This doesn’t produce a feedback loop but it can start a chain reaction. That first part of the ice sheet was probably helping to hold back other parts of the ice sheet. When the first one goes, it increases the chance that others will follow.
Greenland Ice Sheet (4). Same as the West Antarctic Ice Sheet except in Greenland.
Indian summer monsoon (5). The concern here is that climate change will reach a tipping point where the monsoons are permanently moved off their historic pattern. This could be a lessening of the rainfall, a large increase in rainfall or some combination such as heavy early rainfall and decreased later rainfall. Since a large percentage of the world’s population relies on the monsoons for food and fresh water, any permanent changes could be devastating.
Amazon Rainforest Dieback (Rank 6). There’s the possibility that rising temperatures will reach a tipping threshold causing the Amazon rainforest to start dying off. Microbes would eat the dead plant material releasing methane and CO2.
Atlantic Meridional Overturning Circulation (Rank 7). “The Atlantic Meridional Overturning Circulation (AMOC) is a large system of ocean currents that carry warm water from the tropics northwards into the North Atlantic. … As warm water flows northwards it cools and some evaporation occurs, which increases the amount of salt. Low temperature and a high salt content make the water denser, and this dense water sinks deep into the ocean. The cold, dense water slowly spreads southwards, several kilometers below the surface. Eventually, it gets pulled back to the surface and warms in a process called “upwelling” and the circulation is complete.” [metoffice.gov.uk]
Increasing temperatures would slow down this process which would result in cooler temperatures in western Europe. The cooling is counted as a positive effect as opposed to the tipping points previously discussed, which are all negative effects.
Surface Albedo Feedback (Rank not conclusively determined). Snow and ice in the arctic reflect sunlight back out of the atmosphere, which counteracts the warming effect of greenhouse gasses. Global warming melts this snow and ice creating a feedback loop as the melting allows more warming which causes more melting.
The Impacts Tipping Points Are Expected to Have.
The study we’ll look at represents the impacts of climate change in U.S. dollars.[S. Dietz, et al. 2021] These impacts are calculated in terms of the Social Cost of Carbon (SSC), and they start with the cost of emitting one ton of fossil fuel derived CO2. The cost is counted in U.S. dollars per ton of CO2 (US$/tCO2). This is shown in the top row as None which has a cost of 52.03. It’s called None because it’s the basic cost of one ton of CO2 with none of the tipping points included.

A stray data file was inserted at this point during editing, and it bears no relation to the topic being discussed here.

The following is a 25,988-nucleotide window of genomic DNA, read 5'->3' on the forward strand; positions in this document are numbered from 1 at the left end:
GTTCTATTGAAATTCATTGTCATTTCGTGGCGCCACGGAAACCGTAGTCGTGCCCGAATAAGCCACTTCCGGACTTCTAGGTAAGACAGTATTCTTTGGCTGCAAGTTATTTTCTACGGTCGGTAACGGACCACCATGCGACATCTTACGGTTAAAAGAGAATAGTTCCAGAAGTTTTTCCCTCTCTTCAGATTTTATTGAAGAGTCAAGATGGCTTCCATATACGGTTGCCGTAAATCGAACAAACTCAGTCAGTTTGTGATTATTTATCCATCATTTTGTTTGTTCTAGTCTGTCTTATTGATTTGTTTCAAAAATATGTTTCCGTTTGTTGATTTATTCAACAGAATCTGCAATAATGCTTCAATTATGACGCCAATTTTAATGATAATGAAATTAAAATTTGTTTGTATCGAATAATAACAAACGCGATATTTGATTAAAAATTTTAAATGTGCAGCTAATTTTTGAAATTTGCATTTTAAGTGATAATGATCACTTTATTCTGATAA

The largest tipping point is methane hydrates, which increases the basic cost by 13.1%. The second largest is permafrost, with an increase of 8.4%. These two tipping points have a much greater effect than all of the others and are the big bad boys of tipping points.
The Antarctic and Greenland ice sheets are next, followed by the monsoons. The Amazon dieback shows a negligible effect. The Amazon tipping point doesn’t include land use changes. The Atlantic circulation has a positive effect. Surface albedo feedback (SAF) presented a problem as the model they used already counted all the Arctic snow and ice as having been melted. To keep from adding this in twice, the effect is given a negative value.
The cost of emitting a ton of CO2, including the effects of the tipping points, comes to $64.80 per ton. This means that someone or some group will pay $64.80 to deal with the impacts caused by that one ton of CO2.
Total emissions of CO2 from fossil fuels in 2021 was 36.3 billion tons.[IEA] This brings the total social cost for just one year to $2.35 trillion dollars. So, the shareholders of the fossil fuel companies make hundreds of billions and they get to pass trillions of dollars in future costs to others. Yes there’s a problem here.
Climate Change and theTipping Points Require a Big Investment in Computers
The tipping points were less damaging than I’d expected, but they also show the need for continued study and refinement of the costs associated with each one.
Investment in better computing capability is urgently needed. Better computer resolution of ocean temperatures is needed for a better understanding of methane hydrate feedbacks, for instance. The same is true for permafrost and the other tipping points.
The U.S. is gearing up the Exascale Computing Project and climate change is part of its portfolio. But, given the huge costs in capital and human suffering associated with climate change, the study of climate change and its impacts should be the primary focus of this and similar research projects. At this point in history, the study of climate change is much more important than studies that can increase the corporate profits of manufacturing or defense companies. Hopefully, we can match their lobbying power sooner rather than later.